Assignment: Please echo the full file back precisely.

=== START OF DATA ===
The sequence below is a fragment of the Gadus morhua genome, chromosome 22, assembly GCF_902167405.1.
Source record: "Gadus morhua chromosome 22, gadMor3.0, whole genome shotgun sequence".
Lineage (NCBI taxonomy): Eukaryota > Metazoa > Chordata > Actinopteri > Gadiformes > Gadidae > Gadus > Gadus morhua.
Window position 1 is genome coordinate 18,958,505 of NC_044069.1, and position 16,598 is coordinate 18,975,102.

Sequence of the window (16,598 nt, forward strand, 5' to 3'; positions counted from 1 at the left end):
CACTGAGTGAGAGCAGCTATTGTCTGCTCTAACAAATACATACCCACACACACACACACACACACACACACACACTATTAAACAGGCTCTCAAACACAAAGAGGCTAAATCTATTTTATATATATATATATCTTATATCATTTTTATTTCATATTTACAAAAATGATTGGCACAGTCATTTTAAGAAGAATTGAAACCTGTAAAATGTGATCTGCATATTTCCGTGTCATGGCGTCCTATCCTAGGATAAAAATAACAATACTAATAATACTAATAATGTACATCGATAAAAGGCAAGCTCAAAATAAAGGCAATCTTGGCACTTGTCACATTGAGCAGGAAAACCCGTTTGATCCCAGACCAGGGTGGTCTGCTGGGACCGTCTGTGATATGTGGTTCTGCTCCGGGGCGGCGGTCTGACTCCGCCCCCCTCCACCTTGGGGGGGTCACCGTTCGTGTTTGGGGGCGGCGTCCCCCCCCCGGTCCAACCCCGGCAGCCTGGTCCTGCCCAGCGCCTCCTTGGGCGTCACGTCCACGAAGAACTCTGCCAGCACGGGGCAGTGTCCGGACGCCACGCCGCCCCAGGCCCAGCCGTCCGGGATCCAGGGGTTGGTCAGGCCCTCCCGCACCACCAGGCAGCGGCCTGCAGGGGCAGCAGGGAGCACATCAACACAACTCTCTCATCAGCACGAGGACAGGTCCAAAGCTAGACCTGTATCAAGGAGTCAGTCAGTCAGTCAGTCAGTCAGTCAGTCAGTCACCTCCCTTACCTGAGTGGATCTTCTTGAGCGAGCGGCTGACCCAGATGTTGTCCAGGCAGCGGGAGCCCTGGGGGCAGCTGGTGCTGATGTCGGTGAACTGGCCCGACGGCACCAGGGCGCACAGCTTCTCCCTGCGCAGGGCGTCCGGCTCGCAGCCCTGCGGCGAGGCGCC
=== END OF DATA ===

The sequence below is a fragment of the Gadus morhua genome, chromosome 22, assembly GCF_902167405.1.
Source record: "Gadus morhua chromosome 22, gadMor3.0, whole genome shotgun sequence".
Lineage (NCBI taxonomy): Eukaryota > Metazoa > Chordata > Actinopteri > Gadiformes > Gadidae > Gadus > Gadus morhua.
Window position 1 is genome coordinate 18,958,505 of NC_044069.1, and position 16,598 is coordinate 18,975,102.

Sequence of the window (16,598 nt, forward strand, 5' to 3'; positions counted from 1 at the left end):
CACTGAGTGAGAGCAGCTATTGTCTGCTCTAACAAATACATACCCACACACACACACACACACACACACACACACTATTAAACAGGCTCTCAAACACAAAGAGGCTAAATCTATTTTATATATATATATATCTTATATCATTTTTATTTCATATTTACAAAAATGATTGGCACAGTCATTTTAAGAAGAATTGAAACCTGTAAAATGTGATCTGCATATTTCCGTGTCATGGCGTCCTATCCTAGGATAAAAATAACAATACTAATAATACTAATAATGTACATCGATAAAAGGCAAGCTCAAAATAAAGGCAATCTTGGCACTTGTCACATTGAGCAGGAAAACCCGTTTGATCCCAGACCAGGGTGGTCTGCTGGGACCGTCTGTGATATGTGGTTCTGCTCCGGGGCGGCGGTCTGACTCCGCCCCCCTCCACCTTGGGGGGGTCACCGTTCGTGTTTGGGGGCGGCGTCCCCCCCCCGGTCCAACCCCGGCAGCCTGGTCCTGCCCAGCGCCTCCTTGGGCGTCACGTCCACGAAGAACTCTGCCAGCACGGGGCAGTGTCCGGACGCCACGCCGCCCCAGGCCCAGCCGTCCGGGATCCAGGGGTTGGTCAGGCCCTCCCGCACCACCAGGCAGCGGCCTGCAGGGGCAGCAGGGAGCACATCAACACAACTCTCTCATCAGCACGAGGACAGGTCCAAAGCTAGACCTGTATCAAGGAGTCAGTCAGTCAGTCAGTCAGTCAGTCAGTCAGTCACCTCCCTTACCTGAGTGGATCTTCTTGAGCGAGCGGCTGACCCAGATGTTGTCCAGGCAGCGGGAGCCCTGGGGGCAGCTGGTGCTGATGTCGGTGAACTGGCCCGACGGCACCAGGGCGCACAGCTTCTCCCTGCGCAGGGCGTCCGGCTCGCAGCCCTGCGGCGAGGCGCC